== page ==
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  |   Business


Are UK Overdrafts Changing?

Major changes are afoot in the UK banking and overdraft market as the industry watchdog steps in. The Financial Conduct Authority said that they would be changing the rules around unarranged overdraft accounts in June 2019. The new rules are set to come into place in April 2020. The FCA also regulate payday loan direct lender companies, insurance companies and consumer credit providers. They continue to change-up the rules for UK financial services industry, with the intention of helping to protect consumers.

Why Are The FCA Getting Involved With Overdrafts?

The FCA are getting involved with unauthorised overdrafts. Unauthorised overdrafts come into play when a consumer spends more money than they have in their bank account, so rather than the payment being rejected or declined, they go into an unplanned overdraft. The costs incurred from unauthorised overdrafts can vary greatly, but research released in 2019 by the FCA indicated the huge discrepancies between how banks charge for their overdrafts.

In fact, some banks could charge £5 per day for being in an unauthorised overdraft. After the new regulation, this fee could plummet to 20p per day or less. The fees are unequal and can be considered unfair. Individuals that come from low-income households or have limited resources are more likely to go into an unarranged overdraft. Incurring fees as high as £5 per day could be unrealistic to repay and could cause a debt spiral, in which consumers need to seek other credit or take on other financial help to pay off. This is the definition of problem-debt. The FCA’s regulations are designed to better protect at-risk individuals.

As previously mentioned, the FCA already regulate the payday loan industry. They took over as the main authority in the sector because interest rates, late fees and other regulations were not serving consumers as well as they should. Today, reports show that some unauthorised overdrafts have 10 times as high fees as payday loans.

What Does This Mean For Banks?

The new regulations will affect banks, building societies and institutions that provide personal current accounts. The regulator has published a report that companies can use to restructure their overdraft rules.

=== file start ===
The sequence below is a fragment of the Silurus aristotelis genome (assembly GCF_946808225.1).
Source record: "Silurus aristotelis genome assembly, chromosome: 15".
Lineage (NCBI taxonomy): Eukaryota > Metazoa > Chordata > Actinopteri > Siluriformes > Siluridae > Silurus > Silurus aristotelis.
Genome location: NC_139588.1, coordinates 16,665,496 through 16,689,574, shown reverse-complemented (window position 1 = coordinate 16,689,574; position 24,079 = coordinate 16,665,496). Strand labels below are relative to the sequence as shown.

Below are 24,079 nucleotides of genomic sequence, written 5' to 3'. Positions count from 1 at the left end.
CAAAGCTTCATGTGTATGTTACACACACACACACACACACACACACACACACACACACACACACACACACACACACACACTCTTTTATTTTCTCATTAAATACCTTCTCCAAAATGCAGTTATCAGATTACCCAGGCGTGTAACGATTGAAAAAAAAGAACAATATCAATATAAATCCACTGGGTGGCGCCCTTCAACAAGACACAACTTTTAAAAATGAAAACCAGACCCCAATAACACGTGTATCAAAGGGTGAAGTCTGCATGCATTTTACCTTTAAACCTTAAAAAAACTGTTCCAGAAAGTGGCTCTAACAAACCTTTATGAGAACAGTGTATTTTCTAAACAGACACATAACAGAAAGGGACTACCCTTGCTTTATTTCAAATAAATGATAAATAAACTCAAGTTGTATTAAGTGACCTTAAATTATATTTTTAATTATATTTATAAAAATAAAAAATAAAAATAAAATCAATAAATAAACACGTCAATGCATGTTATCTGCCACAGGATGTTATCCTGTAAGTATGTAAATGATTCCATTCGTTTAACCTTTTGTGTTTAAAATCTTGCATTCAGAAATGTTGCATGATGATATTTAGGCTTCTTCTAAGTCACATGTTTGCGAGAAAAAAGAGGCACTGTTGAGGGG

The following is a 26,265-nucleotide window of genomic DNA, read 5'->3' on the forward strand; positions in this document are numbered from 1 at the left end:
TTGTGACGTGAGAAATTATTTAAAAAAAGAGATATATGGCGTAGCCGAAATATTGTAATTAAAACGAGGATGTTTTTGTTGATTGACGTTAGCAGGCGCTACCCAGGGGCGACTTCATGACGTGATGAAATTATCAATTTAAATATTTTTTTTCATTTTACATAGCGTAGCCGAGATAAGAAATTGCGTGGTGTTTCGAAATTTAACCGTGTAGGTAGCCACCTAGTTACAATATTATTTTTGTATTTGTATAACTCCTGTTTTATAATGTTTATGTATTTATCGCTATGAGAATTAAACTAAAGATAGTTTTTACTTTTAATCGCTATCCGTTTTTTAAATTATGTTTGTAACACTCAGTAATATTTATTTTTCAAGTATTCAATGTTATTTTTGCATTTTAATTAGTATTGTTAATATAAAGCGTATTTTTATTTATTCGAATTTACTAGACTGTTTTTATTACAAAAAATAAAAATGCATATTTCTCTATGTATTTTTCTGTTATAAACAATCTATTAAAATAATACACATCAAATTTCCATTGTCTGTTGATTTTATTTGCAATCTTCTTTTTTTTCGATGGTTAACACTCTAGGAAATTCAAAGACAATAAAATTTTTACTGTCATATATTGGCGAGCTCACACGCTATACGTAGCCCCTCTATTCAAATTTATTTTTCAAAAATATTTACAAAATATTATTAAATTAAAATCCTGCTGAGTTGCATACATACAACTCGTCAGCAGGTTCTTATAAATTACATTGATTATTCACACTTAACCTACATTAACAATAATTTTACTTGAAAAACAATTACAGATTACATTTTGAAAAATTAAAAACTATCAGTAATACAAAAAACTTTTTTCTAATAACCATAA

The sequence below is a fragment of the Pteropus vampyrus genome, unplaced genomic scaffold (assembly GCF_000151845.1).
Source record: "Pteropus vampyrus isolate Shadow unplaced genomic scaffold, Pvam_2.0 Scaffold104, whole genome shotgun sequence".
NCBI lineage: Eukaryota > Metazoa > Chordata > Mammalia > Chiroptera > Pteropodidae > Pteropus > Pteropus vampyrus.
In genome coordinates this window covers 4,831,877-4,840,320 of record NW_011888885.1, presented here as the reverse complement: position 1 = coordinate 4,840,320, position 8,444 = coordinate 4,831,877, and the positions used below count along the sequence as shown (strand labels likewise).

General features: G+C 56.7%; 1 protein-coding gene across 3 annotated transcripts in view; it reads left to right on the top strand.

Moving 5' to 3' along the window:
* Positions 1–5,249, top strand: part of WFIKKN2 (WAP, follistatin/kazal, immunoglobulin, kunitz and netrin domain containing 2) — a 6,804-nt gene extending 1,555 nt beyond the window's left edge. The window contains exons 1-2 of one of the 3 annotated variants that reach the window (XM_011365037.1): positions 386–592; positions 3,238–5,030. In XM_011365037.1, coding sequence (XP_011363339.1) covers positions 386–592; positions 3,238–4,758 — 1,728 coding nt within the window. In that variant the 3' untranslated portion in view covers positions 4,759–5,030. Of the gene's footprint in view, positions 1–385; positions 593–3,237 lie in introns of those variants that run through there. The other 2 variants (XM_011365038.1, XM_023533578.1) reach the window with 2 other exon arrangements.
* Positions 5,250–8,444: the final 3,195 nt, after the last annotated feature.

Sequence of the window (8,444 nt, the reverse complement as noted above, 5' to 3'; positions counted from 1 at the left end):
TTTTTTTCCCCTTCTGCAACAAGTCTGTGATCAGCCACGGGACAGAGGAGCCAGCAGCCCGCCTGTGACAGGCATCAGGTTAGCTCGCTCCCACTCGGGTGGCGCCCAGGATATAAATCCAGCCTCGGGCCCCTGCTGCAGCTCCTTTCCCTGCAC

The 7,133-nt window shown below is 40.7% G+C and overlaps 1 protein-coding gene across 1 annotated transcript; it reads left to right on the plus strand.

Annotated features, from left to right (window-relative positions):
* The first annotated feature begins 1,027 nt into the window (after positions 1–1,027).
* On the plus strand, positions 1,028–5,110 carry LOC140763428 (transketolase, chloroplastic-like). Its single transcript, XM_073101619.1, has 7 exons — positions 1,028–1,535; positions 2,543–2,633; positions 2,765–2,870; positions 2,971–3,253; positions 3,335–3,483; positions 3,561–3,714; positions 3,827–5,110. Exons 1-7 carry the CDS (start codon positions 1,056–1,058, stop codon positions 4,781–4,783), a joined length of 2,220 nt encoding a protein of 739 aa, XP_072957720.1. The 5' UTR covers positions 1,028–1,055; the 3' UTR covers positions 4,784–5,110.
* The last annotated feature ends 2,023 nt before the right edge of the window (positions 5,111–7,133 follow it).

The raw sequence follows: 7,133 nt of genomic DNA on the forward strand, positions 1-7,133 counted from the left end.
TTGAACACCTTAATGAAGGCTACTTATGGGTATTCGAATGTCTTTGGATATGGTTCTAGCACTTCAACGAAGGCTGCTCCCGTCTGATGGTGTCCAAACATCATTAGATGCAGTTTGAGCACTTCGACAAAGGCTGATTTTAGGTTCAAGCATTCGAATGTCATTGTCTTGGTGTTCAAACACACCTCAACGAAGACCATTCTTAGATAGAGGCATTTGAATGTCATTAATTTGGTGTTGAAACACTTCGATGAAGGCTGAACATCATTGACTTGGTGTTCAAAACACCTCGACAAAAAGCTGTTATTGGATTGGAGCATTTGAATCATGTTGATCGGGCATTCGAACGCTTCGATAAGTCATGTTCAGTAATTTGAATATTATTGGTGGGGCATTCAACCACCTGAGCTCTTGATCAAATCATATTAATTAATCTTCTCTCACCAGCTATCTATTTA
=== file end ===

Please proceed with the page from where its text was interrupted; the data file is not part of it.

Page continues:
Interestingly, banks have been requested to put together a strategy to reduce the number of repeat overdraft users. They will have to produce the results of their overhauled rules for the FCA to measure effectiveness moving forwards. This means the financial industry can expect ongoing changes.

The changes to overdraft guidelines could be a real challenge for banks. Reports indicate that they generate a lot of revenue for banks, making approximately £2.4 billion in 2017 alone. Cutting profits and incoming money this much might see traditional high street banks give way to FinTechs and alternative credit options. Alternatively, and perhaps more concerningly, it could result in higher arrange overdraft costs for consumers, to offset the cost of monitoring that the FCA require and the loss of income.

What Does This Mean For The Consumer?

26 million Brits use an overdraft. Although some of these are planned, a lot of consumers are currently dealing with complex pricing structures for their overdrafts. The FCA suggest this could be a result of low consumer awareness, wherein they use an unarranged overdraft to bridge a temporary financial gap or pay for an emergency but are unaware of how much it is going to cost them.

The new system is designed to make everything simpler. It could also encourage consumers to talk to their bank about arranging an overdraft, rather than neglecting their financial self.

This article does not necessarily reflect the opinions of the editors or management of EconoTimes.

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